Monday’s agenda and beyond

To infinity…and beyond! Alas, my horizon is much more limited; I’m only looking out to December 2009 with a few glimmers from 2010.

What is not on tomorrow’s agenda, but will be soon:

November 2: Council will act on the city attorney recommendations which have been generating much comment (but about which I shall have no comment until the November 2 meeting)

December: Budget and CIP decisions will have to be made.   The much discussed streetlight utility is not in the 2010 budget; if the Council decides to create the utility that would be a 2011 innovation.

What is on tomorrow’s agenda:

Consent agenda: since this part of the agenda has been under scrutiny lately, I’ll say that I don’t think anything on tomorrow’s consent agenda, shouldn’t be.   Disbursements, approve charitable gambling, award bids for the Riverside Trail connection (this might spark some comment out there, but I think the relevant policy decisions have been made already even if the total cost and route of this trail segment have caused concern), approve a proclamation for Domestic Violence Awareness Month, and purchase police vehicles.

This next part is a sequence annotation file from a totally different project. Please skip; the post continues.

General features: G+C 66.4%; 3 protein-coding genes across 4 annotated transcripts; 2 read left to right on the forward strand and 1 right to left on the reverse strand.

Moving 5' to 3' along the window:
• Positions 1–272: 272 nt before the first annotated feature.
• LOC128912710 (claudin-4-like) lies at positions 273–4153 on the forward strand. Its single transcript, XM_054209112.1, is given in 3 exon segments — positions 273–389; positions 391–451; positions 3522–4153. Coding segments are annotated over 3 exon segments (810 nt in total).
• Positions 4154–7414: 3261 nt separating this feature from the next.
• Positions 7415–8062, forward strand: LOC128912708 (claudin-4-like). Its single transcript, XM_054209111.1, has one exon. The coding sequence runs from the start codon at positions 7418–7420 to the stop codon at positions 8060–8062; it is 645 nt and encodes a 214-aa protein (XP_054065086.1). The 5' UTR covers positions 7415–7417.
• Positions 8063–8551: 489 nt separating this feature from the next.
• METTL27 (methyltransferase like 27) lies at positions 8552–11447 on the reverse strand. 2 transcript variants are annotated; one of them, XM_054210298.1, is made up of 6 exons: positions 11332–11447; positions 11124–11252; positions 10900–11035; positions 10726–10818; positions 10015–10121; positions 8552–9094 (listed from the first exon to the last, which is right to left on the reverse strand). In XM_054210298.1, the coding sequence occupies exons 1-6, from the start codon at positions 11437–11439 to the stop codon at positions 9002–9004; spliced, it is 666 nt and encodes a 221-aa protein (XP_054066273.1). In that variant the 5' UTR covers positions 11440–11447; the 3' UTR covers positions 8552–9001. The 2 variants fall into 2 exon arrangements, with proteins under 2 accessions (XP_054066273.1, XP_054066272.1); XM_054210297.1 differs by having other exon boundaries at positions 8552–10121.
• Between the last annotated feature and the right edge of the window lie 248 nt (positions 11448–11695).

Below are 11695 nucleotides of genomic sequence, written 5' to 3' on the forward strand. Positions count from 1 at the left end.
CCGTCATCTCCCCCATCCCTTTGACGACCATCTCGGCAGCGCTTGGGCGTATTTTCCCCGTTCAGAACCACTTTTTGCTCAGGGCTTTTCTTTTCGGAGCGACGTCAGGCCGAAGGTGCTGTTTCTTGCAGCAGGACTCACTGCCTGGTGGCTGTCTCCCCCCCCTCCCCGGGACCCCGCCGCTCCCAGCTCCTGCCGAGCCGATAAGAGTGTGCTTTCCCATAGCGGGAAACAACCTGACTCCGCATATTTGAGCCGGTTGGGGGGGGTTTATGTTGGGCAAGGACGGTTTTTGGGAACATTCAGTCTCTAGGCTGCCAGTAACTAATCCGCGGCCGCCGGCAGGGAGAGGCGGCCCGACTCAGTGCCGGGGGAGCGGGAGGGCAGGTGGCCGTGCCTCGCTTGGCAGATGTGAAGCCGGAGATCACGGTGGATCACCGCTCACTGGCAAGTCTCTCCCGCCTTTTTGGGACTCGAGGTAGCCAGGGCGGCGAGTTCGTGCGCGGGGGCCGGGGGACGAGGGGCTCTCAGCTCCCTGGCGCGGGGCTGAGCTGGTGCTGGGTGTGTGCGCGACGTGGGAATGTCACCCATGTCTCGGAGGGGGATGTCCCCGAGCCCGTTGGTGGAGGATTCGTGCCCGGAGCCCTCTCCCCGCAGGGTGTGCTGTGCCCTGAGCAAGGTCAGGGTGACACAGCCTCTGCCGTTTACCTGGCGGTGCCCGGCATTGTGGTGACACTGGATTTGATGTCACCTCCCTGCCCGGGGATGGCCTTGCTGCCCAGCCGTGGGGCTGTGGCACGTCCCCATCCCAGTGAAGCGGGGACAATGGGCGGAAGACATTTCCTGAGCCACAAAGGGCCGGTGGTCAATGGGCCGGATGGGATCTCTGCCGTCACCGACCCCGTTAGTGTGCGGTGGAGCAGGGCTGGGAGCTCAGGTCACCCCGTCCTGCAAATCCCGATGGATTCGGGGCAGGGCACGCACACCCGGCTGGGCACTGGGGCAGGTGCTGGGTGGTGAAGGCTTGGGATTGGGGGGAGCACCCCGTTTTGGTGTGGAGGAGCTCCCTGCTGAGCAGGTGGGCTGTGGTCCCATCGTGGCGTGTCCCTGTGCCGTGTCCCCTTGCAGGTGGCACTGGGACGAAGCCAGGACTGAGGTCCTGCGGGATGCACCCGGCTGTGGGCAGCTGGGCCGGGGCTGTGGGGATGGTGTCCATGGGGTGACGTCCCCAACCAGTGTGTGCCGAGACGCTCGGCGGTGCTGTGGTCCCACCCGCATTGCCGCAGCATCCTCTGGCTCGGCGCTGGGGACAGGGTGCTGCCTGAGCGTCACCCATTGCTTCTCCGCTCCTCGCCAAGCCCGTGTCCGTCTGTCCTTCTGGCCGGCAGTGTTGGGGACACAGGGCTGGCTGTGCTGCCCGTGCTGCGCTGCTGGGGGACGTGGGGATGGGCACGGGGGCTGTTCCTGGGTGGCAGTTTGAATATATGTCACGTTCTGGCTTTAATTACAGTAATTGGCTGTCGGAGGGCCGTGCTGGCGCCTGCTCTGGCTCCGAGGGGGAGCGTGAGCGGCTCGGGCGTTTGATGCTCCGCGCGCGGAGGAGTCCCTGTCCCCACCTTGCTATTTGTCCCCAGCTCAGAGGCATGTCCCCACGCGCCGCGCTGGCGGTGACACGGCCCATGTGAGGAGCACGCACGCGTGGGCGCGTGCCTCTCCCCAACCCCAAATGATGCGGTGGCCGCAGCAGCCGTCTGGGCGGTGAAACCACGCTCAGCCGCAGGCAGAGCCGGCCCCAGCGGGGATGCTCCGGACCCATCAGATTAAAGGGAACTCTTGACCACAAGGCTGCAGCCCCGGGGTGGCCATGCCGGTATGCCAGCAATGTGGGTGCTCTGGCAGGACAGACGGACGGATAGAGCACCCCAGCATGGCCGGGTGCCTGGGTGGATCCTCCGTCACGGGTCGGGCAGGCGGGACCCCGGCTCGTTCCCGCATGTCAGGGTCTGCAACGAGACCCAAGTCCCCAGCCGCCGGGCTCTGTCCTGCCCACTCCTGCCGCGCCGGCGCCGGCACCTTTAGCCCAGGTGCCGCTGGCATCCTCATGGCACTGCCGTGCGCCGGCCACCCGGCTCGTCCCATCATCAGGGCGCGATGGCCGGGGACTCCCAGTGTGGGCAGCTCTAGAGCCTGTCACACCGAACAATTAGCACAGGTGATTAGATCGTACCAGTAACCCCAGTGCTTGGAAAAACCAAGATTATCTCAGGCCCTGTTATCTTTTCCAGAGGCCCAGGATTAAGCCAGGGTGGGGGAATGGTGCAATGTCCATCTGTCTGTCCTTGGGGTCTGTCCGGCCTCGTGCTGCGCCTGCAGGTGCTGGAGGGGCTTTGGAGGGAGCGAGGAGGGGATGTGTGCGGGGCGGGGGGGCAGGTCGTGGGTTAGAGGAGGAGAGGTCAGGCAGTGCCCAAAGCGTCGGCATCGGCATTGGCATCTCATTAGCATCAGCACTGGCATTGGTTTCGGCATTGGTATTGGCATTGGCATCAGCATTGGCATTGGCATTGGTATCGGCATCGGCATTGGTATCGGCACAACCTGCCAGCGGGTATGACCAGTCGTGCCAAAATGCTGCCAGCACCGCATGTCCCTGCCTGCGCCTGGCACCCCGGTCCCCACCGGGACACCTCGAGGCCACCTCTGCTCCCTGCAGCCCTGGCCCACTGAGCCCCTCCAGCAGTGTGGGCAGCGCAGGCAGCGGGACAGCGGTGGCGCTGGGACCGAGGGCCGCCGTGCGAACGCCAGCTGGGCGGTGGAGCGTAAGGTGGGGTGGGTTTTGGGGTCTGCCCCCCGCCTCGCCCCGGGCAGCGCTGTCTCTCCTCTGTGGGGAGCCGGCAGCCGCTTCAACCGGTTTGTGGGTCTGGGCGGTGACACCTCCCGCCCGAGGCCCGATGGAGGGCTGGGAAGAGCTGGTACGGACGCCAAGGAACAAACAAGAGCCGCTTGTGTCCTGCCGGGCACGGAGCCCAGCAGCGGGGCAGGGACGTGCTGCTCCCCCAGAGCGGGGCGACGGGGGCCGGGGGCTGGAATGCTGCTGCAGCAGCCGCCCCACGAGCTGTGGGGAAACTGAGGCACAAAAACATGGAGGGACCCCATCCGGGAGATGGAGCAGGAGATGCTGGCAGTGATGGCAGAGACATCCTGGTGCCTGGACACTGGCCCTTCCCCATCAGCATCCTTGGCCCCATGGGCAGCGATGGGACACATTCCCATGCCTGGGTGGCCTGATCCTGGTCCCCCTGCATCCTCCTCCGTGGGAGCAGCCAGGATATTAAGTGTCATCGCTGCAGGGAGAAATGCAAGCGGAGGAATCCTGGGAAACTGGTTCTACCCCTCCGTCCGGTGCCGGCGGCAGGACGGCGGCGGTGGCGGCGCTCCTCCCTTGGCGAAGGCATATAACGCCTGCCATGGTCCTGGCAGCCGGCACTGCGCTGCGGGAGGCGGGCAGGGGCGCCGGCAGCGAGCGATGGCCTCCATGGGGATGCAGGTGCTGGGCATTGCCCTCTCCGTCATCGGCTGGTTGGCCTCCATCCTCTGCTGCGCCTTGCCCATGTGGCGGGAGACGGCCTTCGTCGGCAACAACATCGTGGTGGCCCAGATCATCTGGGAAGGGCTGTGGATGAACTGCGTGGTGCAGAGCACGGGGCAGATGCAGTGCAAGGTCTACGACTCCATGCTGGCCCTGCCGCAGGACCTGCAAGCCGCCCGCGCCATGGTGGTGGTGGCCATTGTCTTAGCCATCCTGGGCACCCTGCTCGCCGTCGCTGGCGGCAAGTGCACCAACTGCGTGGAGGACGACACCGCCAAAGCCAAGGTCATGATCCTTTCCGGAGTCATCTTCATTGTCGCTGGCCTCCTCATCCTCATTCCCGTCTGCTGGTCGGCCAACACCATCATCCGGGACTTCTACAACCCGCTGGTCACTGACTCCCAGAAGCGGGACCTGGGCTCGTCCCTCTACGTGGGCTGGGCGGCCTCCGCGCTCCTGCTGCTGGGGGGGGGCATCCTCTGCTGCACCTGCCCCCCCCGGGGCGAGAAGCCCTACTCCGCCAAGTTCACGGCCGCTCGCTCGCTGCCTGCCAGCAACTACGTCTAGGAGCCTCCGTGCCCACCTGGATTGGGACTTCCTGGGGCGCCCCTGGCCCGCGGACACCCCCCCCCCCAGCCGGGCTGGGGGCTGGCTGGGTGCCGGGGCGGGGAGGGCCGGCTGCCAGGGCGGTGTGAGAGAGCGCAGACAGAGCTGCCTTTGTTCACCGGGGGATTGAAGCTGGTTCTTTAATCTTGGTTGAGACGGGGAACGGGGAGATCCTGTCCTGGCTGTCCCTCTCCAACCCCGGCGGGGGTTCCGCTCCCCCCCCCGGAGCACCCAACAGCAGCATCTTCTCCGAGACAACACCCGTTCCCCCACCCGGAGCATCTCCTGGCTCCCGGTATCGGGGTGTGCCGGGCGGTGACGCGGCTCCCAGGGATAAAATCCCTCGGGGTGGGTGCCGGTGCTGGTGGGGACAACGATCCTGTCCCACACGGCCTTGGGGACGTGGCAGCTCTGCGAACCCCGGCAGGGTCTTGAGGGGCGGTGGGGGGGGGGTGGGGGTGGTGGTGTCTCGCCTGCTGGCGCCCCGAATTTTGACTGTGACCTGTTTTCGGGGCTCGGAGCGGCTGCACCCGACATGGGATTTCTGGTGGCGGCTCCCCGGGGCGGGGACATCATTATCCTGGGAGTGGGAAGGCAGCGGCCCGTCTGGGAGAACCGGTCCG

Regular agenda: Only 2 items.  One is a motion authorizing the City Administrator to execute a “letter of intent” between the City and Jefferson Square townhomes’ developer which contemplates providing tax increment financing to Jefferson Square to support their applications to the Minnesota Housing Finance Agency for tax credits.   Jefferson Square has also received approval from the city recently for changes to their Planned Unit Development to allow construction of a clubhouse/community space for the townhomes; renovation to the homes is also part of that project.   This is one of those leverage situations – The City’s contribution helps Jefferson Square leverage additional state support to help keep this townhome development as affordable housing (as it has been since 1980) and also continue to improve and upgrade the property.  It’s a good deal.